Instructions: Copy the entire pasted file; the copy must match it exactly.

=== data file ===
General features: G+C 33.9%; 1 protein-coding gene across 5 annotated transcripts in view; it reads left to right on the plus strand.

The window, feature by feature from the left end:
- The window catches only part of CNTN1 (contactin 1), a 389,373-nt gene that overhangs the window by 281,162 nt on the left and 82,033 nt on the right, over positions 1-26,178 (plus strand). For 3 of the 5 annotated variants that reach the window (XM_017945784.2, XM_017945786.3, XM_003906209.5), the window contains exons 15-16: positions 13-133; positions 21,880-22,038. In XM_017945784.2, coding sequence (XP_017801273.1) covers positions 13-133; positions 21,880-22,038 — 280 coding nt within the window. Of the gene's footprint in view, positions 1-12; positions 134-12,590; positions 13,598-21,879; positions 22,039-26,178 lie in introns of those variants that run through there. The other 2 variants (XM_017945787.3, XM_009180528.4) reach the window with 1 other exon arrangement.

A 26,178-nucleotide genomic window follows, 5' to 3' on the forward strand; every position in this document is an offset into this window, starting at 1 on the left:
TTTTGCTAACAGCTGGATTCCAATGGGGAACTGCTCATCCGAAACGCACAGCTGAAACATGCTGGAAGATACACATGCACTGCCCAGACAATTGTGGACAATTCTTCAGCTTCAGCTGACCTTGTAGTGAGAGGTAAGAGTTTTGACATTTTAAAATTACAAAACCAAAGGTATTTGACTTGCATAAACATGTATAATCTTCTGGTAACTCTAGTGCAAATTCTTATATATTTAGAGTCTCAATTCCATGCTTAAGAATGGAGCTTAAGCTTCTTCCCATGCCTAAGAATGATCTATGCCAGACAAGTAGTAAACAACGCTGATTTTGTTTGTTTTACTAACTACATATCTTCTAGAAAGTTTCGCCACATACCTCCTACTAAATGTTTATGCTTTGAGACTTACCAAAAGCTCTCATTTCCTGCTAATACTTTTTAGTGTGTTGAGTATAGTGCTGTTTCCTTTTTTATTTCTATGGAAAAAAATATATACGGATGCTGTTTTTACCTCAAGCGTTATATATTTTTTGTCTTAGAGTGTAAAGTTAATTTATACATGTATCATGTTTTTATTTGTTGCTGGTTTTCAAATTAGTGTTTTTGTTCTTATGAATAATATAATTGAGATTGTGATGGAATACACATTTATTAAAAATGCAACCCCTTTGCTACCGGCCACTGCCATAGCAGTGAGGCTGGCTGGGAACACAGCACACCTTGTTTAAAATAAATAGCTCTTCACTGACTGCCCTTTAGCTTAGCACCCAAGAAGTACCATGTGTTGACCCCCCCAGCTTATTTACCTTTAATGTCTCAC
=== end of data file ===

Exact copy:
General features: G+C 33.9%; 1 protein-coding gene across 5 annotated transcripts in view; it reads left to right on the plus strand.

The window, feature by feature from the left end:
- The window catches only part of CNTN1 (contactin 1), a 389,373-nt gene that overhangs the window by 281,162 nt on the left and 82,033 nt on the right, over positions 1-26,178 (plus strand). For 3 of the 5 annotated variants that reach the window (XM_017945784.2, XM_017945786.3, XM_003906209.5), the window contains exons 15-16: positions 13-133; positions 21,880-22,038. In XM_017945784.2, coding sequence (XP_017801273.1) covers positions 13-133; positions 21,880-22,038 — 280 coding nt within the window. Of the gene's footprint in view, positions 1-12; positions 134-12,590; positions 13,598-21,879; positions 22,039-26,178 lie in introns of those variants that run through there. The other 2 variants (XM_017945787.3, XM_009180528.4) reach the window with 1 other exon arrangement.

A 26,178-nucleotide genomic window follows, 5' to 3' on the forward strand; every position in this document is an offset into this window, starting at 1 on the left:
TTTTGCTAACAGCTGGATTCCAATGGGGAACTGCTCATCCGAAACGCACAGCTGAAACATGCTGGAAGATACACATGCACTGCCCAGACAATTGTGGACAATTCTTCAGCTTCAGCTGACCTTGTAGTGAGAGGTAAGAGTTTTGACATTTTAAAATTACAAAACCAAAGGTATTTGACTTGCATAAACATGTATAATCTTCTGGTAACTCTAGTGCAAATTCTTATATATTTAGAGTCTCAATTCCATGCTTAAGAATGGAGCTTAAGCTTCTTCCCATGCCTAAGAATGATCTATGCCAGACAAGTAGTAAACAACGCTGATTTTGTTTGTTTTACTAACTACATATCTTCTAGAAAGTTTCGCCACATACCTCCTACTAAATGTTTATGCTTTGAGACTTACCAAAAGCTCTCATTTCCTGCTAATACTTTTTAGTGTGTTGAGTATAGTGCTGTTTCCTTTTTTATTTCTATGGAAAAAAATATATACGGATGCTGTTTTTACCTCAAGCGTTATATATTTTTTGTCTTAGAGTGTAAAGTTAATTTATACATGTATCATGTTTTTATTTGTTGCTGGTTTTCAAATTAGTGTTTTTGTTCTTATGAATAATATAATTGAGATTGTGATGGAATACACATTTATTAAAAATGCAACCCCTTTGCTACCGGCCACTGCCATAGCAGTGAGGCTGGCTGGGAACACAGCACACCTTGTTTAAAATAAATAGCTCTTCACTGACTGCCCTTTAGCTTAGCACCCAAGAAGTACCATGTGTTGACCCCCCCAGCTTATTTACCTTTAATGTCTCAC